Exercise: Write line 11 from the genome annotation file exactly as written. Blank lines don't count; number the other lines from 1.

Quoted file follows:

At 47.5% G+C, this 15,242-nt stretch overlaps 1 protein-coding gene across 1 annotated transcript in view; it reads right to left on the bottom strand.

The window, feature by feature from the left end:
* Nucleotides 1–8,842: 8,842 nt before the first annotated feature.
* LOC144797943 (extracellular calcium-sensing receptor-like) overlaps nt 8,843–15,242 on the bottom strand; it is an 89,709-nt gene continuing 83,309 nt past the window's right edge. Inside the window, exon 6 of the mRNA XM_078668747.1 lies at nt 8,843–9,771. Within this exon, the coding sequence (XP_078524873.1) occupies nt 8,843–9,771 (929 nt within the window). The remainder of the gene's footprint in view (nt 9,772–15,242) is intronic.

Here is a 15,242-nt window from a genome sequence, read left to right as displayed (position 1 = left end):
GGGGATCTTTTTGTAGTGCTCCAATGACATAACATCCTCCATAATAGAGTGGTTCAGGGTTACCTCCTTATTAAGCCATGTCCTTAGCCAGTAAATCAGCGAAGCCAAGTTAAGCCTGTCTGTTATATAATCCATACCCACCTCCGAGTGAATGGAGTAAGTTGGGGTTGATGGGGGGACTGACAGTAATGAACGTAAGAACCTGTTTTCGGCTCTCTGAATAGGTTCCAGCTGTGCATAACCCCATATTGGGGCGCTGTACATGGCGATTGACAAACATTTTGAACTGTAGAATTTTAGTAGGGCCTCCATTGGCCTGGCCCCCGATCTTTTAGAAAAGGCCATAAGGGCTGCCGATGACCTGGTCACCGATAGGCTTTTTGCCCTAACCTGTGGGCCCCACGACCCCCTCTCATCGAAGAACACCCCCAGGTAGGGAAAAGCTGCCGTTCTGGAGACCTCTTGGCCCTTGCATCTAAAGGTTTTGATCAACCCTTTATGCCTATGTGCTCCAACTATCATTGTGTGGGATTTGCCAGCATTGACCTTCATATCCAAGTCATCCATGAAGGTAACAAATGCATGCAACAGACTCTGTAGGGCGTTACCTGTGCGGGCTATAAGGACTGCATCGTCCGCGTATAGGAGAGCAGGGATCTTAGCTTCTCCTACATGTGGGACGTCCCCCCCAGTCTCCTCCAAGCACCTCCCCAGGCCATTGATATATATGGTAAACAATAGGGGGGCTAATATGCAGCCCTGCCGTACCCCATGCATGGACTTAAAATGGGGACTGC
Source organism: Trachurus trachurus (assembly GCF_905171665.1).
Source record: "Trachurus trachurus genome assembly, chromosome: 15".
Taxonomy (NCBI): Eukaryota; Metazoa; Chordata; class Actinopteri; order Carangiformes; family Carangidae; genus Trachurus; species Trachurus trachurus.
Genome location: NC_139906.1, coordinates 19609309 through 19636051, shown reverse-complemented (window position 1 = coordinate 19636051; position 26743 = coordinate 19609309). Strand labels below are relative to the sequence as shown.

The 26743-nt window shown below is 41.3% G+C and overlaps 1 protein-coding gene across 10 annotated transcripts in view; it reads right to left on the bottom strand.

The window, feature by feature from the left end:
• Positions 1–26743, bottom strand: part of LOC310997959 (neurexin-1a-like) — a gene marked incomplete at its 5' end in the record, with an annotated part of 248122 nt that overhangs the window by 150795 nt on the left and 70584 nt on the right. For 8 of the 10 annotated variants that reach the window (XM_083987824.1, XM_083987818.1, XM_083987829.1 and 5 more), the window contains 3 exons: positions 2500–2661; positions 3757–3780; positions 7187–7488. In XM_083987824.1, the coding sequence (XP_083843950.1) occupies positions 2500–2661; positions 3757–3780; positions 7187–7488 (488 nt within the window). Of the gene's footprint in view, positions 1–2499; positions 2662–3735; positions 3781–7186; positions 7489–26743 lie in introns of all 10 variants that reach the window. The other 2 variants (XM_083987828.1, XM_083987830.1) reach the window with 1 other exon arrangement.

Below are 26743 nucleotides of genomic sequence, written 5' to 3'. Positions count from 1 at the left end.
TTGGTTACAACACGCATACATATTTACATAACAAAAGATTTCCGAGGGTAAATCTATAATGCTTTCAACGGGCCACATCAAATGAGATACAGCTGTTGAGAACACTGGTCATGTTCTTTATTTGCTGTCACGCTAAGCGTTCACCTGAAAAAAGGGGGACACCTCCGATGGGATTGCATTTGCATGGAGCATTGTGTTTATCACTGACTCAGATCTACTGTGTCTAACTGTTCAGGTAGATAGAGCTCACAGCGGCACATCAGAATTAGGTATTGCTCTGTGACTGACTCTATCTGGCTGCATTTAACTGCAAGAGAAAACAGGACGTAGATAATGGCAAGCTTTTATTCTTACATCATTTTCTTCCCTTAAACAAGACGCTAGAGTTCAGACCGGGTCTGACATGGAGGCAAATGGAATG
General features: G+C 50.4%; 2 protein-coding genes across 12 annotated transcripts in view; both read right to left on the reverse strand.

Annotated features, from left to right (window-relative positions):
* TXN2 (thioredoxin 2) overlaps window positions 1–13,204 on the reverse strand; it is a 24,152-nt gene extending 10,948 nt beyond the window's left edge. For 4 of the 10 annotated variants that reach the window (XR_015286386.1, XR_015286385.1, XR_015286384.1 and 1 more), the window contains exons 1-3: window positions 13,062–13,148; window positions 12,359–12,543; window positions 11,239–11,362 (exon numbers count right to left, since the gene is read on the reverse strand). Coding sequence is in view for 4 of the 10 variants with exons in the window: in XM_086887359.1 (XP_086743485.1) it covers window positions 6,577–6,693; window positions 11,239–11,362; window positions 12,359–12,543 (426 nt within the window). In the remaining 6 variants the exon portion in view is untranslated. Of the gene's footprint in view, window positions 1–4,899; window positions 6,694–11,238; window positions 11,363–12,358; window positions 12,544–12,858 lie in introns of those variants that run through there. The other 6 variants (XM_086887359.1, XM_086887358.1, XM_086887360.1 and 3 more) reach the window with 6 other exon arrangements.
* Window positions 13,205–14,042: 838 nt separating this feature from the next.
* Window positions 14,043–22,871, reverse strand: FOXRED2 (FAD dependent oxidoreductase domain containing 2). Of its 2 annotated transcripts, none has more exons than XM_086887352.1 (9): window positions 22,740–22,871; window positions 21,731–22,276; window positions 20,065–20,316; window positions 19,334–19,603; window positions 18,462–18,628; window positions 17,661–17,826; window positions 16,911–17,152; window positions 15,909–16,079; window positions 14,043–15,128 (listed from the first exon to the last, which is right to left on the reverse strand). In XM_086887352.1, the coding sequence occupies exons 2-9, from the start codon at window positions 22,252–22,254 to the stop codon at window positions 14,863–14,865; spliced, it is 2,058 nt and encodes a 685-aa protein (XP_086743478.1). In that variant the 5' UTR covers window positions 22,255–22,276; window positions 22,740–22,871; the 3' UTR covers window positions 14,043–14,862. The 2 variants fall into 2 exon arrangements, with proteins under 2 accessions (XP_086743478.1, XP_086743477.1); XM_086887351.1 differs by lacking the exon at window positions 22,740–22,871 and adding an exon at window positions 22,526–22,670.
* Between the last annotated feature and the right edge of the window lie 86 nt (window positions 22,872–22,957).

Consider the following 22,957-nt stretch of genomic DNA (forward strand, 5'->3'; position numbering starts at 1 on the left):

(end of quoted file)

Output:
The 26743-nt window shown below is 41.3% G+C and overlaps 1 protein-coding gene across 10 annotated transcripts in view; it reads right to left on the bottom strand.